[Dear parents: As you read this, try to look at these tips with an open mind. I’m not writing just to help teens, but to hopefully help you develop a better and easier relationship with your own teen/young adult.]
I’m sure every parent has been through it, that lovely phase of teenage years into adulthood. Sure, being a teen is fun, but as a 17-year-old kid who has had more “real world” experience than most, parenting a kid like me can be a bit…challenging. So today, let me help you – help you because just as I’ve come to realize that a few things that I’ve been taught and that I’ve rolled my eyes at are true, today I want to give you, the parents, some tips from the kid you’re trying to parent that might make your eyes roll into the right direction.
My “teen” experience and yours – they aren’t the same.
Tip 1: Don’t parent your kid based on your experiences as a teenager. One of the things that teens hate to hear from their parents is: “I was your age once too”. And sure, it’s true, you were, but did you live through the same things I do? Were you a teenager in the last 5 years? Did you have threats of school shootings and bullies that could get to you 24 hrs a day? Did you have the expectations of looking like or being with an Instagram model? No? So, with all the current events going on and the technological and social situations, our shared experiences basically start and stop in two places: puberty, and growing pains (general figuring out life stuff).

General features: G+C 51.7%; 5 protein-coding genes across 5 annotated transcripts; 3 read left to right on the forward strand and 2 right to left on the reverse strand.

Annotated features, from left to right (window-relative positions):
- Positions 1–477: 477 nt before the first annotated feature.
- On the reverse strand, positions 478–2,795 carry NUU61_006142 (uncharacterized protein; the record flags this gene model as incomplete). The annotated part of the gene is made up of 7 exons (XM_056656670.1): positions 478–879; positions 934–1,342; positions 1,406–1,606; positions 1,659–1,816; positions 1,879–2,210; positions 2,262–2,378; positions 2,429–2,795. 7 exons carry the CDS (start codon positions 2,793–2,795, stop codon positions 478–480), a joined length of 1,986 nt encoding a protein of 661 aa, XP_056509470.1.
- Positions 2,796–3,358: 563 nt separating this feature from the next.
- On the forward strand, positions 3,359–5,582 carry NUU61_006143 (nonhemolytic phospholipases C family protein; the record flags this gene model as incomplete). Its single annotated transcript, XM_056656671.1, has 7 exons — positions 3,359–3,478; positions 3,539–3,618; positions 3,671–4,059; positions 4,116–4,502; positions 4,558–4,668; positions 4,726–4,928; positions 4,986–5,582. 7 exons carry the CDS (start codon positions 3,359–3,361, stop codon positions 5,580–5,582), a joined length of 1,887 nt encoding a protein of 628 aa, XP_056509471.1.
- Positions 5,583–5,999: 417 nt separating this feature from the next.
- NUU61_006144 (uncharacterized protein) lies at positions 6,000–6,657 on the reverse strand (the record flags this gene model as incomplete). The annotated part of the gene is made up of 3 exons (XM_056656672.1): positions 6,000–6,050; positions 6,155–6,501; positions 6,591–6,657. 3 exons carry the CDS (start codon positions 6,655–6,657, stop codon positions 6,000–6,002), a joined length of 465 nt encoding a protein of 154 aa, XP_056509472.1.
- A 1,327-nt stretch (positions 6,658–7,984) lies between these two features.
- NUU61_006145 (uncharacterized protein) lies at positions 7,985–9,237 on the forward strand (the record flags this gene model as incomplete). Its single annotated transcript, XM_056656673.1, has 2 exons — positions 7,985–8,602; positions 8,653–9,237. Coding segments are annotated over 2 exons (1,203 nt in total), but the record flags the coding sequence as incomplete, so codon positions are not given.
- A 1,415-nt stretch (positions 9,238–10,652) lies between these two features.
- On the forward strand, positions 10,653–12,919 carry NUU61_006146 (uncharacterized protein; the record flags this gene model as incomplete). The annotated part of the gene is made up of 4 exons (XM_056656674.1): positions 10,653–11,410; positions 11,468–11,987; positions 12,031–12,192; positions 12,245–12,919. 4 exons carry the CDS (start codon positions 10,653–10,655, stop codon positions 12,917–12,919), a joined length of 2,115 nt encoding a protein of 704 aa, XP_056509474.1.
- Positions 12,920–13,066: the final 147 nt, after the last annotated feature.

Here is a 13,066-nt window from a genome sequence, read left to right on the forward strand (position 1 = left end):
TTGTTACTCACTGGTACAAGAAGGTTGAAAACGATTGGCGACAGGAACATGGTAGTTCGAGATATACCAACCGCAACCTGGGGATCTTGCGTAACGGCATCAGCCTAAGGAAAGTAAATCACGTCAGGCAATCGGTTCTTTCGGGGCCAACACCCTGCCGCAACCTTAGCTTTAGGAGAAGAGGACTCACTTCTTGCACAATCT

In other words – just because you COULD HAVE made SOME of the same decisions as your kid (substances and following trends), that doesn’t mean you know everything about them and their experiences now.
Right now, your kids are just growing and figuring life out, just like you had to, just like your parents had to – and you turned out great so trust that we will too.